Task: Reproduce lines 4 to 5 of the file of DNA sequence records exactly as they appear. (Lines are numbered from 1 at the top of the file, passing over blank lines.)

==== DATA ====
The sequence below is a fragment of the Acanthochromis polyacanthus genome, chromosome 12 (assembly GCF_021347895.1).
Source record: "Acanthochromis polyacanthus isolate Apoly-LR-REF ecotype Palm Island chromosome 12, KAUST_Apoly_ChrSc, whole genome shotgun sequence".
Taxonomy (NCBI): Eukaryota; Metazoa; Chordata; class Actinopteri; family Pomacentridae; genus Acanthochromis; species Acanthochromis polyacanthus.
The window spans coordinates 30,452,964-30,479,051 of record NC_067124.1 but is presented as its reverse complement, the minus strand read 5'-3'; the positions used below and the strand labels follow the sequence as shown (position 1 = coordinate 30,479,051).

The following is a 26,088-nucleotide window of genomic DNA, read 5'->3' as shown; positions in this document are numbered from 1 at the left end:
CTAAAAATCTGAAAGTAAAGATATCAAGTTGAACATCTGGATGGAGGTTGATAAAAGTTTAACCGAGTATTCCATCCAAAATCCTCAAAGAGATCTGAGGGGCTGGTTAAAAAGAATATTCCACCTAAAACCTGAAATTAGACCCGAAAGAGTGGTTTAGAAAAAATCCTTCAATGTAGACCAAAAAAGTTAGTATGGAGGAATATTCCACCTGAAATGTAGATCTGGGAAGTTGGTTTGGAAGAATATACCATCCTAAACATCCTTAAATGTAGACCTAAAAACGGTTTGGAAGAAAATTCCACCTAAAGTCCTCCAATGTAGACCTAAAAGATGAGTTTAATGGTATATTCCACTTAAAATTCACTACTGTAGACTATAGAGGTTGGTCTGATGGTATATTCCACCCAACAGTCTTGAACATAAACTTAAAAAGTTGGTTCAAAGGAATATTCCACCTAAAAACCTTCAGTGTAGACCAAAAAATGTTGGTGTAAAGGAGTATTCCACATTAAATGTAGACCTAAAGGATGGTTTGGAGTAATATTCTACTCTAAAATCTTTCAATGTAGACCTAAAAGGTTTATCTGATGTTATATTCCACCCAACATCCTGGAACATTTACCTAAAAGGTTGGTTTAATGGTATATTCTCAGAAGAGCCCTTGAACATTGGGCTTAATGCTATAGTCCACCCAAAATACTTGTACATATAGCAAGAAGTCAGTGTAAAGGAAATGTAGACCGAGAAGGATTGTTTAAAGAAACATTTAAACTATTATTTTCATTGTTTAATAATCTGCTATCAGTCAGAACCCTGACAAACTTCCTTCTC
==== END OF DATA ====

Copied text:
The window spans coordinates 30,452,964-30,479,051 of record NC_067124.1 but is presented as its reverse complement, the minus strand read 5'-3'; the positions used below and the strand labels follow the sequence as shown (position 1 = coordinate 30,479,051).

The following is a 26,088-nucleotide window of genomic DNA, read 5'->3' as shown; positions in this document are numbered from 1 at the left end: